When asked why they would go back everyday to play, the girls shared that they didn't want to miss the FREE prizes the game offered just for playing each day. The Free things aren’t so free. The free choices are limited. The most enticing items cost internet currency that a player can purchase with a gift card or credit card.
  • Pre-order and Save is one strategy game makers use to see if their games are where they want them to be before they go into full scale marketing.
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  • In-Game Advertising is designed to let you play for free, but you have to be willing to be interrupted by advertisements.
  • Your click response is quickly analyzed and more products that interest the player are sent their way. The goal is to get the player to buy the “no advertisement version of the game.” Advertisers know the best place to market items is to children. Children of today have more purchasing power than in any generation. Advertisers know if they target children, the children will convince their parents to purchase items they see advertised. Many in-game strategies have name brand products built int
  • o the game itself, thus subliminally targeting children. 
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    • Cereal Box Offers are a common advertising method to grab children’s attention. Once they go to the website to play the free games, they are a captured audience. Players tend to spend an average of 27 minutes on the cereal sites, which is enough time to grab their attention about new products.
    • Hook Loops are designed to get users to go back to their game because users are notified when someone liked their entry or outscored them in a game.
    • Loot Boxes are mysterious boxes that can be purchased with real money or internet currency. Purchasers don’t know if they are getting an ordinary item or a rare one. They have to make the purchase to find out.
    • Behavior Modification works by offering rewards or incentives to keep the user playing.
    • Attention testing is used to track the user's pattern. Then, an algorithm is created to increase the user's engagement. If a player usually plays for 30 minutes, the game will be programed to make an offer of a free item at 29 minutes. This is designed to  keep the player engaged and extend the normal playing time. A banner may appear that says, “You are almost there. You only need fifty points to make it to the next level.”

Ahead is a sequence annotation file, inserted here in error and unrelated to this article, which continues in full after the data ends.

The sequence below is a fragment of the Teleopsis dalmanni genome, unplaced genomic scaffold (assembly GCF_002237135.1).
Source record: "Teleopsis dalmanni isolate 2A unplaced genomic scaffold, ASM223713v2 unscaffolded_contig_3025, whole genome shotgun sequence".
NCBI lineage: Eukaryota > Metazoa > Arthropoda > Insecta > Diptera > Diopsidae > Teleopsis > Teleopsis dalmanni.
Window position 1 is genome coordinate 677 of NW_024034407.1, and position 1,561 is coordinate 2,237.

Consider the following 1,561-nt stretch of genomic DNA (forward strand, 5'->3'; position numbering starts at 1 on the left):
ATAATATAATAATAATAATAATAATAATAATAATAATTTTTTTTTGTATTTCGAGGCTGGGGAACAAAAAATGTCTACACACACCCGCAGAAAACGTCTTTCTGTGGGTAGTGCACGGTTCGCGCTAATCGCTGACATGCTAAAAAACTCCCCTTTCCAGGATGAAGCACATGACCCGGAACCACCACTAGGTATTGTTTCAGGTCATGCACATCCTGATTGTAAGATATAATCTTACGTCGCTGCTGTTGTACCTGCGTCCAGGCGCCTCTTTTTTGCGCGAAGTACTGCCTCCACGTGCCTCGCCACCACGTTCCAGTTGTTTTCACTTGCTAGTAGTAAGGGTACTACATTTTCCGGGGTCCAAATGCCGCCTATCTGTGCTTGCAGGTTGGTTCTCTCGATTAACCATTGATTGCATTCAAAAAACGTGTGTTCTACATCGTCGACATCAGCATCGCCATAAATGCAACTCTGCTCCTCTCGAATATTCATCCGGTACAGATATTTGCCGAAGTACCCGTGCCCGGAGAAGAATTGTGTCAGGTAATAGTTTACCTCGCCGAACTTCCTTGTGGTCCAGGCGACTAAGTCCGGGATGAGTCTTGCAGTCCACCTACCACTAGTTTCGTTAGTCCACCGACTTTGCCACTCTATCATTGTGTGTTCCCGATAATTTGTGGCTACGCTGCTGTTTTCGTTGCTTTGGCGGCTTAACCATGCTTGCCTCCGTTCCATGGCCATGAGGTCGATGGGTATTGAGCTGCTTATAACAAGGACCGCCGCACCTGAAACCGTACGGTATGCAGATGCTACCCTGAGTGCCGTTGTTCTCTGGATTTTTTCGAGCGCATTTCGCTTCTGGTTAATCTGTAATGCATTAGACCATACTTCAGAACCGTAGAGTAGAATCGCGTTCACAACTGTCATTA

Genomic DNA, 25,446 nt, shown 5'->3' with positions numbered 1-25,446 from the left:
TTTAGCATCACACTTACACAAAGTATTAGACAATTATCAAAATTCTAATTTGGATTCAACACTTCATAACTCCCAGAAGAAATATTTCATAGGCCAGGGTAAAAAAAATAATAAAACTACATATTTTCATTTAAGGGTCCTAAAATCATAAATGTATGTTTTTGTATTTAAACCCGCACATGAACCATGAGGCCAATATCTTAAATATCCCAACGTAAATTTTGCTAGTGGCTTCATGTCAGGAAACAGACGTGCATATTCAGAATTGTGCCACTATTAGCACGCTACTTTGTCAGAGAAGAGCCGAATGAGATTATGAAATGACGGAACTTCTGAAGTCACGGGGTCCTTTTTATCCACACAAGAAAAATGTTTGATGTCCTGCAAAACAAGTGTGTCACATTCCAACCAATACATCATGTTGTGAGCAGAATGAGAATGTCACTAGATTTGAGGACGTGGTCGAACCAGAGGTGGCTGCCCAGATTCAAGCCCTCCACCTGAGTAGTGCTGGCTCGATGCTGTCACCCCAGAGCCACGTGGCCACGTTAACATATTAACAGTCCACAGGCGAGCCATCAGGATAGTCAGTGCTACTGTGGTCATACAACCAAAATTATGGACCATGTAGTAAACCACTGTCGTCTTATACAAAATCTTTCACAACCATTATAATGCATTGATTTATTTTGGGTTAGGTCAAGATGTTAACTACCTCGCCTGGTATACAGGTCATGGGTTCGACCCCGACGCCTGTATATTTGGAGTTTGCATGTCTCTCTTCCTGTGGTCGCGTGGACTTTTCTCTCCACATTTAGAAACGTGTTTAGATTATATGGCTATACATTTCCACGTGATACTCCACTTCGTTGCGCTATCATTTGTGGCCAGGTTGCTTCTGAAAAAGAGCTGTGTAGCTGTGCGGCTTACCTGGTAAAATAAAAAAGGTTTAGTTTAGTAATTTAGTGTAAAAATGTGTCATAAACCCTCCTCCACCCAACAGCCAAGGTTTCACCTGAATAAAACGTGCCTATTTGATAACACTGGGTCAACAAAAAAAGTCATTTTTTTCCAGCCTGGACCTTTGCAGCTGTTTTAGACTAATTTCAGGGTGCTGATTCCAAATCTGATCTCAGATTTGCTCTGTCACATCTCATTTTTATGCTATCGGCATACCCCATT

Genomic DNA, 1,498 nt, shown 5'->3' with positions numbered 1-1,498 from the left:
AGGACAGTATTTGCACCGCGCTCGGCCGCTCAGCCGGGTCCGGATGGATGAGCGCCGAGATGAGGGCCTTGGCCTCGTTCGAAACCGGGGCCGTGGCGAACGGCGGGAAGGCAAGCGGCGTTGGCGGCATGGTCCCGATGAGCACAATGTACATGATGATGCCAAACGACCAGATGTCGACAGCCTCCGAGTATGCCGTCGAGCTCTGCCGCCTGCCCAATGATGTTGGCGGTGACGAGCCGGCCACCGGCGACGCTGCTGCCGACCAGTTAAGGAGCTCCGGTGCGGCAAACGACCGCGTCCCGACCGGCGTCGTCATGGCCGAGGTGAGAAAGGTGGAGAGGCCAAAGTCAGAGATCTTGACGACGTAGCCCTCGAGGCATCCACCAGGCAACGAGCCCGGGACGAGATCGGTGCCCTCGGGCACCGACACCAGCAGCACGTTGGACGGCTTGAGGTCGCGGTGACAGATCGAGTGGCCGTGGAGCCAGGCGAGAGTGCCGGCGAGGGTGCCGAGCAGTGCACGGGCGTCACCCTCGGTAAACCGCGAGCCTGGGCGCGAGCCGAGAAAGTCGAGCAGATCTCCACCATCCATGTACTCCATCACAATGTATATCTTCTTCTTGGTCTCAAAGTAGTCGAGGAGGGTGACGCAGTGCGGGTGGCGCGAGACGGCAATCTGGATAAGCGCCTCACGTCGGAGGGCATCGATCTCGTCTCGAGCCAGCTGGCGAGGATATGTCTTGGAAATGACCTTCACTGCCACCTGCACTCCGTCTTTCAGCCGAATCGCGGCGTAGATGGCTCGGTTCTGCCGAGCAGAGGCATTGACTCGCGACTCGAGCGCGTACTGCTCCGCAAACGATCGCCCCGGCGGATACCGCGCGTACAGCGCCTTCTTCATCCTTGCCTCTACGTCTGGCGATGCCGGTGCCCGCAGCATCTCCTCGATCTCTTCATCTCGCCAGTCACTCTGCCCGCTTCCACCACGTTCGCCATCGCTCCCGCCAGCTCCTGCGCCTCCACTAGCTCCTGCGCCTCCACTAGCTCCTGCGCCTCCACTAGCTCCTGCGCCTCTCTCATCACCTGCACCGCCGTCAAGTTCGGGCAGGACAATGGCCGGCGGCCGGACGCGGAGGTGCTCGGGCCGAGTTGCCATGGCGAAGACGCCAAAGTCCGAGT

As students begin seeing these strategies in their games, they will become critical about what they view. This will be a necessary life skill for motivating them to control their use. They need this skill because technology is and will continue to be a part of their future. 

    References:

    I recommend the following videos for more insight into the impact of video games on all of us. 

    https://www.cnn.com/ampstories/health/glued-to-our-screens-and-trying-to-get-unstuck 


      How Can I Motivate a Student? November 23, 2018 13:47

      At my most recent presentation, I was asked, "How can I make a child do their homework?"

      My answer was rather blunt, "One can't make another do anything against their will." The old saying, "You can lead a horse to water, but you can't make it drink," holds true to children as well. 

      So, how do we encourage children to do their homework? I use the same means to motivate students as advertisers employ to motivate people to purchase products, or politicians use to motivate people to vote for them. I help them see what is in it for them. 

      There many things teachers have done in the past in their desire to motivate students. Some have been punitive, while others use rewards. Neither is tremendously effective when the fear or the reward is removed. We want students who are intrinsically motivated. Neuroscience Education has accomplished that for my students. 

      Neuroscience help to create buy-in for my students.  They begin to see the value of regular practice provided by homework.  Neuroscience explains how the brain makes and retains information. It explains why students make think they will remember concepts, but without practice, they forget.  It has been the single most effective way for students to be encouraged to:

      • Study every night instead of waiting until the last minute
      • Review for tests and quizzes to determine what they didn't know
      • Practice for presentations
      • Ask questions about homework so they are prepared to do every part of it when they get home. Neuroscience explains why questions help the brain find answers and cement concepts.